Wednesday 23 April 2014

Theo Brown and the Folklore of Dartmoor: Dartmoor Posters / Project Announcement

Theo Brown and the Folklore of Dartmoor (DFTVI)
by Ian Humberstone and David Chatton Barker

Available to pre-order: 1st May, 2014 (more details to follow).
Format and contents: limited edition box-set containing seven seven-inch records, download code, DVD, twenty-four page booklet, poster, seven postcard prints.

Theo Brown and the Folklore of Dartmoor explores the stories and folk-beliefs of seven Dartmoor villages through experiments in sound and vision. It also celebrates the life of the late folklorist and artist Theo Brown, whose publications, papers and woodcuts have lain dormant in the archives at Exeter University since her death in 1993. Using Brown’s unpublished research, Ian Humberstone and David Chatton Barker have crafted an audio-visual retelling of Dartmoor folklore grounded in the moor’s topography, history and folk-culture.

Theo Brown was an important and much maligned figure within twentieth-century folkloristics, who documented the arcane tales and traditions of her native Devon through first-hand accounts, often, in her younger years, camping out on the county’s waysides to do so. While her successes are the papers and monographs she authored, she was not afforded the full credit due her endeavours by the academic class of her day, who criticised her lack of formal training. Her writing is infused with a creative flair borne of her background as an artist, and the box-set is enriched by seven postcard print reproductions of her ‘lost’ woodcut images salvaged from dusty archive shelves.


Each seven-inch record takes a Dartmoor village as its theme, and each side recreates a folktale from that location as a textured soundscape, using composed music, foley work and site-specific field-recordings to conjure up long forgotten ghosts. Inspired by 1970s film soundtracks and library music, as well as the early sonic experimenters Pierre Henry and Karlheinz Stockhausen, the tracks utilise analogue recording techniques—tape loops, delays and hand-manipulations—to twist the thick organic textures into psychonautic permutations. Full transcripts of the tales covered by the records are included in the booklet, which are copied verbatim from Brown’s original notes, and intended, along with an accompanying map, as reference points to the audio.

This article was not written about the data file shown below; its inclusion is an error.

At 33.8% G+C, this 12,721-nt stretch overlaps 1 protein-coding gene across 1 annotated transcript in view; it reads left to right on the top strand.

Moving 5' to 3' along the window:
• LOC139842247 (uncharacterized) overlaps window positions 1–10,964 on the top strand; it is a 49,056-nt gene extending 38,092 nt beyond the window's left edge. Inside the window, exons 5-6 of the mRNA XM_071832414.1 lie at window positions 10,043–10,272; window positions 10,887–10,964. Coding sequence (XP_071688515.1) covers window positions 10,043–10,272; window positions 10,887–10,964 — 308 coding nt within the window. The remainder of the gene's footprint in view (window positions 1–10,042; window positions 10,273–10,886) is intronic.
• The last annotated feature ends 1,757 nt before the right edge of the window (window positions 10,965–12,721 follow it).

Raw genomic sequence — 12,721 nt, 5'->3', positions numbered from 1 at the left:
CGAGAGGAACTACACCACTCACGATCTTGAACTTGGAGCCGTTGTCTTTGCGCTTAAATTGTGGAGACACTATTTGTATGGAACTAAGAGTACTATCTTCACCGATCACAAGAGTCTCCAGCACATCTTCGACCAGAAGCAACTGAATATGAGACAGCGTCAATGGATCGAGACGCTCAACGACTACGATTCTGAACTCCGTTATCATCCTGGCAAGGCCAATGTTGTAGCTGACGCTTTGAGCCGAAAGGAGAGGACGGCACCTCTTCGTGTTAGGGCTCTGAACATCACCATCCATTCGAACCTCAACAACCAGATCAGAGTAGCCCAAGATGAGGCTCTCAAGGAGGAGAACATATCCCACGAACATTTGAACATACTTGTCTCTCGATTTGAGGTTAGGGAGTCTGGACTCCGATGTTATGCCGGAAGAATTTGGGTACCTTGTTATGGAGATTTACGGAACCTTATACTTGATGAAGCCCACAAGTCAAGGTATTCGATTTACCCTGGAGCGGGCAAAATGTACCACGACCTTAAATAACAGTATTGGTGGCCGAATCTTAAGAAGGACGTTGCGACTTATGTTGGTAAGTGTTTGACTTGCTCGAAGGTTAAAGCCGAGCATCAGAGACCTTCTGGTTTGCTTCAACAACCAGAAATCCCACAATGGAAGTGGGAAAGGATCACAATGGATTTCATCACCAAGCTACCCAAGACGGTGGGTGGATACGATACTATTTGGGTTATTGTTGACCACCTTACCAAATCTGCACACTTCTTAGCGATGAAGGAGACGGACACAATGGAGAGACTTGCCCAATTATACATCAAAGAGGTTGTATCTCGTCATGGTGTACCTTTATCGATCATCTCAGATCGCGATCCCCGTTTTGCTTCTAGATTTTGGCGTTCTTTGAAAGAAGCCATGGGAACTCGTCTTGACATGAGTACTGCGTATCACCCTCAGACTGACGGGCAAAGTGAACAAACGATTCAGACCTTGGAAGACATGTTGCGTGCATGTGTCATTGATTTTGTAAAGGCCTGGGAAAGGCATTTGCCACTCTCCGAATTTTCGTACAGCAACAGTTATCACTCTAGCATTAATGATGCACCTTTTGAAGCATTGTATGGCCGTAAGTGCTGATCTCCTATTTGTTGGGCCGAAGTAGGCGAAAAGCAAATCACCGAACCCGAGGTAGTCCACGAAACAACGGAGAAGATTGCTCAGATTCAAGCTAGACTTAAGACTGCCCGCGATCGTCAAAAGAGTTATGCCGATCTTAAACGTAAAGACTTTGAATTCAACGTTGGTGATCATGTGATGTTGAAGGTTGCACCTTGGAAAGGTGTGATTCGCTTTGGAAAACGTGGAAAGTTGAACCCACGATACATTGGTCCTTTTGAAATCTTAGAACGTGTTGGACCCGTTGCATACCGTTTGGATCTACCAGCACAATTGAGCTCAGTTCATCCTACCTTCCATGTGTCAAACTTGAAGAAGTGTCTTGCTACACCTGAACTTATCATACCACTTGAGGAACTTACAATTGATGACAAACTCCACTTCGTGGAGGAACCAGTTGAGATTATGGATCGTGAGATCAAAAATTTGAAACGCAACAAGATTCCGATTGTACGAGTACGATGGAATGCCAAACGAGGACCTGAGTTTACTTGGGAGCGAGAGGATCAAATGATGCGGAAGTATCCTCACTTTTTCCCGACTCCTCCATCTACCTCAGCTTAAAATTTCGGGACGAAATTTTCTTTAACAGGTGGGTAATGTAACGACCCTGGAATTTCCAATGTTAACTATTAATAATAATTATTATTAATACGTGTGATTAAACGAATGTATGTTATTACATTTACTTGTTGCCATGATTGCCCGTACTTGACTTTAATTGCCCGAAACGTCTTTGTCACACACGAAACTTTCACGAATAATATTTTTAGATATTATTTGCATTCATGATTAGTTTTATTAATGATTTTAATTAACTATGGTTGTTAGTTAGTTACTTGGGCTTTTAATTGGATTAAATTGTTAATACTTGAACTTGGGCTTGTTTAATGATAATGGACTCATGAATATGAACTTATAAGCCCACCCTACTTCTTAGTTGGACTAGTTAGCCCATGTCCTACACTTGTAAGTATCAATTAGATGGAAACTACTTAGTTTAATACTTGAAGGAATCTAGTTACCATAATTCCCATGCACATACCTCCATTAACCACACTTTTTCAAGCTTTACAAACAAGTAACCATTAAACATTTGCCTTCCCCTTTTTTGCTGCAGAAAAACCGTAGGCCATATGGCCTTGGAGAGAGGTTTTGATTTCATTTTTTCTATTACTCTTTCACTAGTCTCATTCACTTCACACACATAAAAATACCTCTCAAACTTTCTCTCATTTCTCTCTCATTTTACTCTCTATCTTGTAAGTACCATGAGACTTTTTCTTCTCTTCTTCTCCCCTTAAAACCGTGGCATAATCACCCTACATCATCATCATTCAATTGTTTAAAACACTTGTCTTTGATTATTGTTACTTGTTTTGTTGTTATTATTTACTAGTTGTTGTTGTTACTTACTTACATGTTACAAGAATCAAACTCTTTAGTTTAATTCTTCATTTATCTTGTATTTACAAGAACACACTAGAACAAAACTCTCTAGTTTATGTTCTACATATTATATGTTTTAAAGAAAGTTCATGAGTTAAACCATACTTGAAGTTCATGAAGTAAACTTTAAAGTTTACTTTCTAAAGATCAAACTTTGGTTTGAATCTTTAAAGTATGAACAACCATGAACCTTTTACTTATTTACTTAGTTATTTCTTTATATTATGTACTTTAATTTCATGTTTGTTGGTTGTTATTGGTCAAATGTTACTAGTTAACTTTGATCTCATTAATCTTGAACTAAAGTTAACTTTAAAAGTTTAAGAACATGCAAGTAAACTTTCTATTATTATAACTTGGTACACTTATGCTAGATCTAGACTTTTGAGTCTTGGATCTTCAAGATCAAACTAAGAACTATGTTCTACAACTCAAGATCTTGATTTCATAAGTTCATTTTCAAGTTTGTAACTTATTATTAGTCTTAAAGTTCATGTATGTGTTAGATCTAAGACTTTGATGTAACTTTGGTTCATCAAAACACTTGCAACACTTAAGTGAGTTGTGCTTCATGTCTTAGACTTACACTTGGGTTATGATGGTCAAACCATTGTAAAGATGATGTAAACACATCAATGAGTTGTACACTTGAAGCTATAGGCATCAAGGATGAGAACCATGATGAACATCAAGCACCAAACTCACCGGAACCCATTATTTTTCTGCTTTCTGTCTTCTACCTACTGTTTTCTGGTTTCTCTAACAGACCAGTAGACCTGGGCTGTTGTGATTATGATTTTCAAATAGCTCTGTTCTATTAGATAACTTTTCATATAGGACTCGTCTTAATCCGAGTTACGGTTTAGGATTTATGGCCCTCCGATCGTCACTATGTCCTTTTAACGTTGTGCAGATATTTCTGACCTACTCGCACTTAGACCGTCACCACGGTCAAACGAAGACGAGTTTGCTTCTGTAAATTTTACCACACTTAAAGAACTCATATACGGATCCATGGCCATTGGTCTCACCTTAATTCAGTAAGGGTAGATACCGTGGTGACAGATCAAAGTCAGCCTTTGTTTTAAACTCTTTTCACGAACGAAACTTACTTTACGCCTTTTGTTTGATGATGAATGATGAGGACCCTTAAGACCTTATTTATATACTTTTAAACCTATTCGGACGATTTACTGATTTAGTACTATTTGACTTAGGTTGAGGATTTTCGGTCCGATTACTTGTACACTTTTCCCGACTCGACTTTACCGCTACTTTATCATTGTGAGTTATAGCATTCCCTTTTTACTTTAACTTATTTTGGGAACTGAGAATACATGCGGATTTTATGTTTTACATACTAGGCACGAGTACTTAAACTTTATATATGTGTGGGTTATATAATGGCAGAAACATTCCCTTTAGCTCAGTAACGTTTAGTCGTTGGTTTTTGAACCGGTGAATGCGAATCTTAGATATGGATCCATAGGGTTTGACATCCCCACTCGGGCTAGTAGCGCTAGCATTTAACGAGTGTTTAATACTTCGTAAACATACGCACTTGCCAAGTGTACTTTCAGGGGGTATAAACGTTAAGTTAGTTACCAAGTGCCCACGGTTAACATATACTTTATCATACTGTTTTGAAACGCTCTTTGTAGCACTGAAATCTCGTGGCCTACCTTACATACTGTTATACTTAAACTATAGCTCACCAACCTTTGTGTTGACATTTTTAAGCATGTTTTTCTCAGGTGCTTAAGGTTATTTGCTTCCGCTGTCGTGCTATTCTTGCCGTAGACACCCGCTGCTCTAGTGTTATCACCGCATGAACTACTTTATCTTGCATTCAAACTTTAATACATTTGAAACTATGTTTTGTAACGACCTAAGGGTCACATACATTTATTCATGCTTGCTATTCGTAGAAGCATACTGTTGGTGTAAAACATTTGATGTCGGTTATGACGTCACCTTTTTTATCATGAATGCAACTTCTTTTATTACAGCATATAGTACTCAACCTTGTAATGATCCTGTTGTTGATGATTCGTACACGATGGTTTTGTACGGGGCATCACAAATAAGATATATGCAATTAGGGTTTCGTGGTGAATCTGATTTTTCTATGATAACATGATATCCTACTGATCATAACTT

Postbridge / Merripit

Tactile technology and biological elements also shape the film contained on the DVD, which, in a style reminiscent of Stan Brackhage, is the product of process-led chance and spontaneity. Shot on-location on Dartmoor, the original 8mm films were caked in mould, leaves, and other organic material collected from the moor in post-development, and left to decompose before transfer. The result is an unnerving visual dreamscape, warped and manipulated by Dartmoor itself into a psychic cinematography of rich natural colours and twilit landmarks. A special edit of the music contained on the records accompanies the piece.

These materials are housed within a hand-stamped, numbered and book-cloth covered box, the size of which belies the hidden world within. The container is a psychopomp with muddy feet and mischievous saucer-eyes, waiting to lead the unsuspecting traveller through mist-shrouded lanes and out into the breadth of the wilderness, into the midst of seething, surging and clamouring stories.